The Federal Government is also improving telecommunications services in Queensland through: $52.2 million for health and education networks under the National Communications Fund; up to $48 million to improve internet speeds under the Internet Assistance Program; reduced service connection times and earlier availability of interim services; $8.3 million to improve indigenous telecommunications services; and enhanced quality of service regulations for the USO provider (a progress report on these and other TSI initiatives is attached).

Media contact: Sasha Grebe 02 6277 7480 or 0409 445 246



31 May 2002

Progress report on the implementation of the

Telecommunications Service Inquiry initiatives

In March 2000, the Government initiated the independent Telecommunications Service Inquiry (TSI) to assess the adequacy of telecommunications services in Australia. The Inquiry reported that Australians generally have adequate access to a range of high-quality basic and advanced telecommunications services comparable to the leading information economies of the world.

A significant proportion of people who live and work in rural and remote Australia, however, expressed concerns regarding aspects of key services. These concerns related, in particular, to provision and repair of basic telephone services, mobile phone coverage at affordable prices and reliable access to the Internet.

In May 2001, the Government responded to the recommendations of the TSI with a package of initiatives aimed at further improving telecommunications services in regional, rural and remote Australia. The TSI programs build on the already existing Networking the Nation and Social Bonus programs funded from the proceeds of the first and second partial sales of Telstra.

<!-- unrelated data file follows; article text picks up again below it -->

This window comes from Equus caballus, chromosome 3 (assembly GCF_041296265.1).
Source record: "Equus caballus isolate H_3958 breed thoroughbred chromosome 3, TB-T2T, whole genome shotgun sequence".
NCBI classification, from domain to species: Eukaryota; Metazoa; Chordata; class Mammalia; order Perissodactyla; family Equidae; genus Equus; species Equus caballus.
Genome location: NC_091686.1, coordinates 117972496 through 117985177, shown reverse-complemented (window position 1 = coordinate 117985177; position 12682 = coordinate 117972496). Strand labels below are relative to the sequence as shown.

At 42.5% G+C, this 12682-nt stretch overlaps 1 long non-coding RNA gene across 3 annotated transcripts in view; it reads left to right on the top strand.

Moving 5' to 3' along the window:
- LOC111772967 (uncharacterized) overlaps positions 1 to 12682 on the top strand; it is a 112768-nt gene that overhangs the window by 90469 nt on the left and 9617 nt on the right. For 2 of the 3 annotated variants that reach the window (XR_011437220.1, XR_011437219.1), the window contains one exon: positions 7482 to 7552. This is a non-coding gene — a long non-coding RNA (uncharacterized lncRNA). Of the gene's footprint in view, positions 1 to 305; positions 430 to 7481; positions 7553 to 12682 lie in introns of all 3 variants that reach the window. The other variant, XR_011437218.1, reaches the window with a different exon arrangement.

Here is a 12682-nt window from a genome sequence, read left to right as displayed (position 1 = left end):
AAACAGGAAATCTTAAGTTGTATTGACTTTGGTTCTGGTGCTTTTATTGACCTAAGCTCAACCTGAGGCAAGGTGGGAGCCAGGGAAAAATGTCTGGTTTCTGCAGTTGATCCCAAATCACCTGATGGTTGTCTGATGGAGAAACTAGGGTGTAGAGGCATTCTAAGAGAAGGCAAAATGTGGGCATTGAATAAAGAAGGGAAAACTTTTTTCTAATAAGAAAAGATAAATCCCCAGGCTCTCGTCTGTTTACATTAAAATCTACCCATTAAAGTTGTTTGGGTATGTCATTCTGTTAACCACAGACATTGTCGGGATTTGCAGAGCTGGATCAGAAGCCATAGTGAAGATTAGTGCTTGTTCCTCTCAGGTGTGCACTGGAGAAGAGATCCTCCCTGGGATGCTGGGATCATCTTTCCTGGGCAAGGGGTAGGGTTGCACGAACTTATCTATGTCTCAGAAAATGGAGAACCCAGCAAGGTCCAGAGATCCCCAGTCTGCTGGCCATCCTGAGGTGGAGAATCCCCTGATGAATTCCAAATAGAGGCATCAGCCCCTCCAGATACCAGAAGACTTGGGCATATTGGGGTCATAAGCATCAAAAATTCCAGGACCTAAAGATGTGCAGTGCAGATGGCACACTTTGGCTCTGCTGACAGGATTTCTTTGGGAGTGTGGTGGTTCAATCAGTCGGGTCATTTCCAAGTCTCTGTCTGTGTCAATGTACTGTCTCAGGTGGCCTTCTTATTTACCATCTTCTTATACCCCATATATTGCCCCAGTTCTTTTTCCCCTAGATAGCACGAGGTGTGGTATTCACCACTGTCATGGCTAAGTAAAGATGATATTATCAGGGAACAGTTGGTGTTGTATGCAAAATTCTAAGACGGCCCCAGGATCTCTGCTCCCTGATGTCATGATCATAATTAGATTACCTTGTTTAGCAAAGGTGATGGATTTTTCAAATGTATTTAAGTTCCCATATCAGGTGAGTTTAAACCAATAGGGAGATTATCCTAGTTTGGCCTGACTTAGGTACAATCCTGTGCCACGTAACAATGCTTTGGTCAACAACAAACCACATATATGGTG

In the 12 months since the TSI response was announced, the Government has made significant progress in implementing the TSI package, with many initiatives being completed or well advanced. These include:


New service connection times and provision of temporary services

Effective from October 2001, the maximum telephone service connection time for remote areas of Australia has been reduced from 12 to 6 months. Also, customers of the Universal Service Provider are entitled to a temporary service if their service connection will take more than 30 working days or if their service repair will take more than five working days.


Mobile telephone service coverage

A contract to extend terrestrial mobile phone services, under the Towns Over 500 Program, has been signed with Telstra, following a competitive tender process. Telstra expects to have the first base station installed in the first town by June 2002, with services to the remaining 131 towns covered by the contract rolled out progressively over the next 18 months. All work is expected to be completed by December 2003. All towns will receive CDMA coverage, while a number of selected towns will also receive GSM coverage.